Where is Fraud Likely? – Part 2: Accounts Receivable LappingBondBeebe
Lawrence R. Beebe, CPA,
In this series, we are discussing specific areas where fraud might be likely to occur within an organization and the steps management can take to detect and prevent fraud.
A Lack of Segregation of Duties Can Lead to Lapping
As long as entities have had accounts receivable lapping has taken place. Lapping occurs when someone in the organization steals accounts receivable payments by diverting them. The person committing the fraud then uses a subsequent payment from a different customer to credit the original amount stolen. As more and more funds are diverted, the number of accounts receivable credited with late payments becomes larger and larger.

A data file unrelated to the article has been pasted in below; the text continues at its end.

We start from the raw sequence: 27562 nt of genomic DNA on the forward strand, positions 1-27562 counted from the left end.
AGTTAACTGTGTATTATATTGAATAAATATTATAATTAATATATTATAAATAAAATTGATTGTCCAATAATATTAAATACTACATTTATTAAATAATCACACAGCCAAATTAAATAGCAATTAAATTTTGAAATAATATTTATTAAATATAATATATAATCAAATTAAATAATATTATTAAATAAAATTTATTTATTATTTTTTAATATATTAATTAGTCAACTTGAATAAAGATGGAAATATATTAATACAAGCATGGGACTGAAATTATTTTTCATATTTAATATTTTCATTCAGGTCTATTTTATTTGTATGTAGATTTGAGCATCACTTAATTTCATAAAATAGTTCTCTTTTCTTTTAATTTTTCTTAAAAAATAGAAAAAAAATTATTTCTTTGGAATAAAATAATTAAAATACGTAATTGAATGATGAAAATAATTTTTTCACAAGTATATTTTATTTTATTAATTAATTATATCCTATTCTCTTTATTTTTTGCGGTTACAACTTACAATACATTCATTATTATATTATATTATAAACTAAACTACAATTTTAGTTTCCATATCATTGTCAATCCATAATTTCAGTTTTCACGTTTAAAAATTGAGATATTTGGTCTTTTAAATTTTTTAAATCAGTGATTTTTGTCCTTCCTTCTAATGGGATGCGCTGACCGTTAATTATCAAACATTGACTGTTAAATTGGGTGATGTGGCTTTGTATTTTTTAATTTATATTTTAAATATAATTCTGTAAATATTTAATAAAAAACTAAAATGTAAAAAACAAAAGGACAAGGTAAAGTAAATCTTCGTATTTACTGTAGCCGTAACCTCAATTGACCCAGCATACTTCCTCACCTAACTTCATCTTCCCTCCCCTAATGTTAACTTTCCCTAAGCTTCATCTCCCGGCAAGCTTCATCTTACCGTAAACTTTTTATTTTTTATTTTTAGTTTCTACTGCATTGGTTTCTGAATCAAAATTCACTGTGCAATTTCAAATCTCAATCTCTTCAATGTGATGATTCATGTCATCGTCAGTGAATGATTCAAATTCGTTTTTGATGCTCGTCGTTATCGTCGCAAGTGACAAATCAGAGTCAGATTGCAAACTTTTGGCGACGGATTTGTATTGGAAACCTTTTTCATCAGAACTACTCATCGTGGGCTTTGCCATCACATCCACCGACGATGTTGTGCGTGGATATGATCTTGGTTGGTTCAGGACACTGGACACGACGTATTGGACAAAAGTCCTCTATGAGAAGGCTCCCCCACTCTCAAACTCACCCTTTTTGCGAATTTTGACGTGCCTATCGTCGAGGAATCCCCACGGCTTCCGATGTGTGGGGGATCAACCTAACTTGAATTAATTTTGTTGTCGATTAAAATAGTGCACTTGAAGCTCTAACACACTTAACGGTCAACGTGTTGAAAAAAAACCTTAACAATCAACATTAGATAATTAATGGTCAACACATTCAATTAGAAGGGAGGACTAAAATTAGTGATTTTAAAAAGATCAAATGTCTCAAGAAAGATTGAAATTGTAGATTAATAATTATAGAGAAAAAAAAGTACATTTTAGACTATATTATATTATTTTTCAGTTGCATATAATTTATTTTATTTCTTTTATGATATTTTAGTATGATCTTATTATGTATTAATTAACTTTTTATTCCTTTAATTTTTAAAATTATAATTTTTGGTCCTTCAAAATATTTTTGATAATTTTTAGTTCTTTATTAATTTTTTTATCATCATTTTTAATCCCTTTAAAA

The easiest way to prevent lapping is to have adequate separation of duties. Amounts received from customers should be listed and deposited by one individual and the details should be given to another individual to post the credits to accounts receivable. Periodically, a third individual should check the posting of receivable payments to ensure that the correct accounts were credited for payment. Beware of the trusted bookkeeper who handles all elements of the accounts receivable transactions and never takes vacations. The person committing lapping cannot take a long vacation where someone else performs his or her duties because the scheme will surely be revealed.
Make sure your auditor confirms receivables at year end. It won’t prevent lapping, but it should catch it.
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